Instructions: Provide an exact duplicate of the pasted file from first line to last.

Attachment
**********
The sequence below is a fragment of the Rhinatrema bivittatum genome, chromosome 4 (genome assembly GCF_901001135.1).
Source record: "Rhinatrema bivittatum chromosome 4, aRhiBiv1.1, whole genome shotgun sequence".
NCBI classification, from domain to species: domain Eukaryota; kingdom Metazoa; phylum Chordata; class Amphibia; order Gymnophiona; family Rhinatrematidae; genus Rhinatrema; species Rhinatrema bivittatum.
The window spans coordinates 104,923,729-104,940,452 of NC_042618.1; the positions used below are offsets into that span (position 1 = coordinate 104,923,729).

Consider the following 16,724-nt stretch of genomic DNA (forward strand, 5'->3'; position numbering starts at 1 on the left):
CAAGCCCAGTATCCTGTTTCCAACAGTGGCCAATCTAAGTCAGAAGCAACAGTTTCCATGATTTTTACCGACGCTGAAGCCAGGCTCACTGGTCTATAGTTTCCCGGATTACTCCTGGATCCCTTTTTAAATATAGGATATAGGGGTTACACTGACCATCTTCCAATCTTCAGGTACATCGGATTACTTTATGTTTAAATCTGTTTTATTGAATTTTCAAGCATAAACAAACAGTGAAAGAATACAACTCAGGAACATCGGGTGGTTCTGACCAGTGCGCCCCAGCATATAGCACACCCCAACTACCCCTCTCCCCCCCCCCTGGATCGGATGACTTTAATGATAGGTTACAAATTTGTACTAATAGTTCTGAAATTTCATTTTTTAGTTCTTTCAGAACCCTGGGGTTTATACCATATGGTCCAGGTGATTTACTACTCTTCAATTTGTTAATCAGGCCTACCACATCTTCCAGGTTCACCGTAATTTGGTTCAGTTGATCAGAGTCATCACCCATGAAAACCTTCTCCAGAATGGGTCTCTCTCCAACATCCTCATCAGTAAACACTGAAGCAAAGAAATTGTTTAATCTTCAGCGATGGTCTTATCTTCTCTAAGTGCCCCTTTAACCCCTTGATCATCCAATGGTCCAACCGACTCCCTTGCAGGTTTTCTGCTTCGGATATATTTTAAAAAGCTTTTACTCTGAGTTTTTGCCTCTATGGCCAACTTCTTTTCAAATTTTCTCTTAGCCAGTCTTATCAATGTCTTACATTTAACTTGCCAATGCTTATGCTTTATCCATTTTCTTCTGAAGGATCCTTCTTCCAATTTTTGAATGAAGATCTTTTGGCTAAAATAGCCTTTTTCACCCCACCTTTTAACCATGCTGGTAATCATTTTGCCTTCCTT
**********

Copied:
The sequence below is a fragment of the Rhinatrema bivittatum genome, chromosome 4 (genome assembly GCF_901001135.1).
Source record: "Rhinatrema bivittatum chromosome 4, aRhiBiv1.1, whole genome shotgun sequence".
NCBI classification, from domain to species: domain Eukaryota; kingdom Metazoa; phylum Chordata; class Amphibia; order Gymnophiona; family Rhinatrematidae; genus Rhinatrema; species Rhinatrema bivittatum.
The window spans coordinates 104,923,729-104,940,452 of NC_042618.1; the positions used below are offsets into that span (position 1 = coordinate 104,923,729).

Consider the following 16,724-nt stretch of genomic DNA (forward strand, 5'->3'; position numbering starts at 1 on the left):
CAAGCCCAGTATCCTGTTTCCAACAGTGGCCAATCTAAGTCAGAAGCAACAGTTTCCATGATTTTTACCGACGCTGAAGCCAGGCTCACTGGTCTATAGTTTCCCGGATTACTCCTGGATCCCTTTTTAAATATAGGATATAGGGGTTACACTGACCATCTTCCAATCTTCAGGTACATCGGATTACTTTATGTTTAAATCTGTTTTATTGAATTTTCAAGCATAAACAAACAGTGAAAGAATACAACTCAGGAACATCGGGTGGTTCTGACCAGTGCGCCCCAGCATATAGCACACCCCAACTACCCCTCTCCCCCCCCCCTGGATCGGATGACTTTAATGATAGGTTACAAATTTGTACTAATAGTTCTGAAATTTCATTTTTTAGTTCTTTCAGAACCCTGGGGTTTATACCATATGGTCCAGGTGATTTACTACTCTTCAATTTGTTAATCAGGCCTACCACATCTTCCAGGTTCACCGTAATTTGGTTCAGTTGATCAGAGTCATCACCCATGAAAACCTTCTCCAGAATGGGTCTCTCTCCAACATCCTCATCAGTAAACACTGAAGCAAAGAAATTGTTTAATCTTCAGCGATGGTCTTATCTTCTCTAAGTGCCCCTTTAACCCCTTGATCATCCAATGGTCCAACCGACTCCCTTGCAGGTTTTCTGCTTCGGATATATTTTAAAAAGCTTTTACTCTGAGTTTTTGCCTCTATGGCCAACTTCTTTTCAAATTTTCTCTTAGCCAGTCTTATCAATGTCTTACATTTAACTTGCCAATGCTTATGCTTTATCCATTTTCTTCTGAAGGATCCTTCTTCCAATTTTTGAATGAAGATCTTTTGGCTAAAATAGCCTTTTTCACCCCACCTTTTAACCATGCTGGTAATCATTTTGCCTTCCTT